The Cumbrian floods 2005
BBC Radio Cumbria's Gordon Swindlehurst looks back at the floods which struck Cumbria in January 2005 ...
It was at 0530 on January 8, 2005 that, having driven five or six miles eastbound from Appleby, it became clear that only an idiot would be on the A66 in THAT wind and rain.
Gusts of 100 miles an hour were picking up shed roofs and pine boughs and flinging them across the roads like so many handfuls of grass.
Yet it was around 18 hours earlier that it had become clear the radio station would have to be on the beat in the wild weather which plunged half the county into darkness, brought boats on to the city streets of Carlisle and saw homeowners become long-term tenants as floods up to 13 feet deep put Cumbria into headlines worldwide.
It was under the watery sun of a Friday lunchtime that I'd felt compelled to call base and suggest they'd need me out and about the next morning.
Having covered flood events on the Eden before, I knew from the swollen shape of the river that it WOULD burst its banks with much more rain. And that was just what was forecast overnight.
I also knew that Appleby would be the first sizeable community to feel the floods' force when it came … and that Carlisle then had eight hours before it, too, bore the brunt.
So it came to pass that, shortly after four in the morning, my mobile rang, and I set off for Old Westmorland.
St Aiden's church surrounded by water
While the dark water which engulfed the Eden Valley saw the BBC website register three MILLION hits in a week as the world sought to see how Cumbria coped with its deluge, it's the wind that people forget.
A man died in Longtown when his caravan was crushed by a barn wall blown in by the gale. And the hard shoulder of the M6 was already an elephant's graveyard of overturned artics as I hit the road..
Thank the lord for 4x4s. As pretty much the first car down the eastbound A66, I hit every flood between Penrith and my goal. Ground clearance is a great thing.
Appleby finally - amazingly - arrived. Parking halfway down Battlebarrow, what struck me first was neither the half-mile width of the river, nor its dark, chocolate colour. It was its speed.
Improvements to the town's flood defences were hastening the water northwards, and with it a flotilla of timbers and canisters from a builder's merchant's upstream.
One of the big orange gas bottles washed up at the bottom the hill then, being empty, blew another 30 yards up the slope before barrelling back down into the new lake on The Sands.
It was over the way in Chapel Street that homes had been evacuated the previous evening, and it was there that I wanted to be.
The road from Tebay to Appleby was out of commission, flooded in the dip at Hoff. So it was eastwards, towards Brough, that I began to drive - before being driven back by a mixture of flying trees, high wind and genuine fear.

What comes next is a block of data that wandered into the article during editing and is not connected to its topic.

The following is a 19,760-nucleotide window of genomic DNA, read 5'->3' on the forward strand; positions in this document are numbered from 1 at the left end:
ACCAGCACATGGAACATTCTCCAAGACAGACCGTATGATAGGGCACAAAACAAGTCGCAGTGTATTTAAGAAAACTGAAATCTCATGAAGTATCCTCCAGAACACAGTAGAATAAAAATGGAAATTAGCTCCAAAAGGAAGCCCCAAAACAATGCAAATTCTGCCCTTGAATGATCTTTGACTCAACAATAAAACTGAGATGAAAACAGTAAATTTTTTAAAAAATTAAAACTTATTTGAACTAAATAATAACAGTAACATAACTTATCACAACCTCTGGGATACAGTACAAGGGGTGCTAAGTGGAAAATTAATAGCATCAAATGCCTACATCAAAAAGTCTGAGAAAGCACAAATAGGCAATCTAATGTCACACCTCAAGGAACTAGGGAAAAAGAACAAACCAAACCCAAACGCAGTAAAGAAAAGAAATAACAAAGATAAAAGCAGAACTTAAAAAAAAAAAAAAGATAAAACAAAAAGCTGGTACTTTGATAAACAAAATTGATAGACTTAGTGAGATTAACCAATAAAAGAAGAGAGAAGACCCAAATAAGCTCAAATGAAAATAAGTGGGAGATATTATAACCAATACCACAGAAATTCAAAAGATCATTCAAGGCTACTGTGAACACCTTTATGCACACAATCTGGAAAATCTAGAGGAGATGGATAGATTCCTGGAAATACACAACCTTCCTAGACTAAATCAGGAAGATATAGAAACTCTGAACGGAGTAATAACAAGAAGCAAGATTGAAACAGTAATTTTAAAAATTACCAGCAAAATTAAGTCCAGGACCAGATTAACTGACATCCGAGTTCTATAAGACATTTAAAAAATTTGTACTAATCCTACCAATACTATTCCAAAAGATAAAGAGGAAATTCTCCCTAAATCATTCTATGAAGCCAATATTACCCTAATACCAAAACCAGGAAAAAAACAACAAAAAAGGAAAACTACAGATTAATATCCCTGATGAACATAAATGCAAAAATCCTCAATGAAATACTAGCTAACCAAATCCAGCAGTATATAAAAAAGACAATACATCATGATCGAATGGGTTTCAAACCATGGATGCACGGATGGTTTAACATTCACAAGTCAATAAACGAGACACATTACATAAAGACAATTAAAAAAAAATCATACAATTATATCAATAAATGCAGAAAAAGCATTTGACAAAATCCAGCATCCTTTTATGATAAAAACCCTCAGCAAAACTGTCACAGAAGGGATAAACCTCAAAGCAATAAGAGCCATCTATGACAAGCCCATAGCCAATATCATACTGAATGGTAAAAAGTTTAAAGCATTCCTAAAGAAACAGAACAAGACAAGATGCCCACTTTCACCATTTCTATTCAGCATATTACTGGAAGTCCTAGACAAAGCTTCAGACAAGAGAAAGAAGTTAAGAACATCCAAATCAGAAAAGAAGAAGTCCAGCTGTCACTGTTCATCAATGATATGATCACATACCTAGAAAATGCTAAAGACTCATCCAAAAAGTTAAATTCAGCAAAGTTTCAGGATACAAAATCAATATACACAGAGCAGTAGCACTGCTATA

Instead, I'd try the side roads leading to villages like Cliburn and Morland. But each one got me just as far as the river. And each one had been redecorated with outdoor furniture by the time I retraced my tyre-tracks: a telegraph pole here, a shed roof there … back on Battlebarrow, a symbol made flesh lay, legs-up, in the middle of the street. A drowned rat.
It was on the Bolton road that I flagged down a pickup with my torch to warn him that the road was out. The driver pulled up, wound down his window and, before I could speak, said: "You must be Gordon Swindlehurst."
Who else would be daft enough to be out in such a place at such a time?
As day dawned, I headed back up country, realising only then that the road I'd driven earlier was, in fact, a causeway between flooded fields.
Flood sign on Joiners Arms, Carlisle,
A mixture of local knowledge and lateral thinking saw me hit town around one. That left two hours before "high water" was expected on Warwick Road.
With the mobile phone system stymied by storm damage, reporting developments was an on-the-hoof affair. Literally, it was down to old-fashioned legwork.
Wellies waded me through the front yards to where householders watched helpless as the waters rose. Back at base, the emergency generator kicked in as power failed throughout North Cumbria, and the engineer sent out a note saying: "Please don't boil a kettle. You WILL take us off air."
As 15 double-decker buses of water A SECOND passed under the Eden Bridges - carrying as passenger at least one unfortunate, upturned black and white cow - crowds leaned over the parapet to watch the muddy onrush subsume the cricket pavilion.
Elsewhere, inflatable boats were lifting people from first-floor windows and ferrying them towards dry land. The North Cumbria Technology College at Harraby became a base for evacuees. So it was there next for yours truly.
Carried to safety from the flood-waters
And then, eventually, home. Having awoken in darkness to a loss of electricity, a lack of telephone communication and a note reading "Gone to Appleby. National emergency", my then partner wondered, politely, where the hell I'd been all day while she'd been stuck in the dark.
Just enough battery in the laptop allowed her to see. One of those three million hits on the BBC website came from a candlelit terrace in Brampton.
The first shot to flash up showed a boat outside the old fancy dress shop, round the back of the police station in Carlisle. The top of the large ground-floor window was just visible. Just.
How went the day? With difficulty, I'd say
last updated: 13/09/07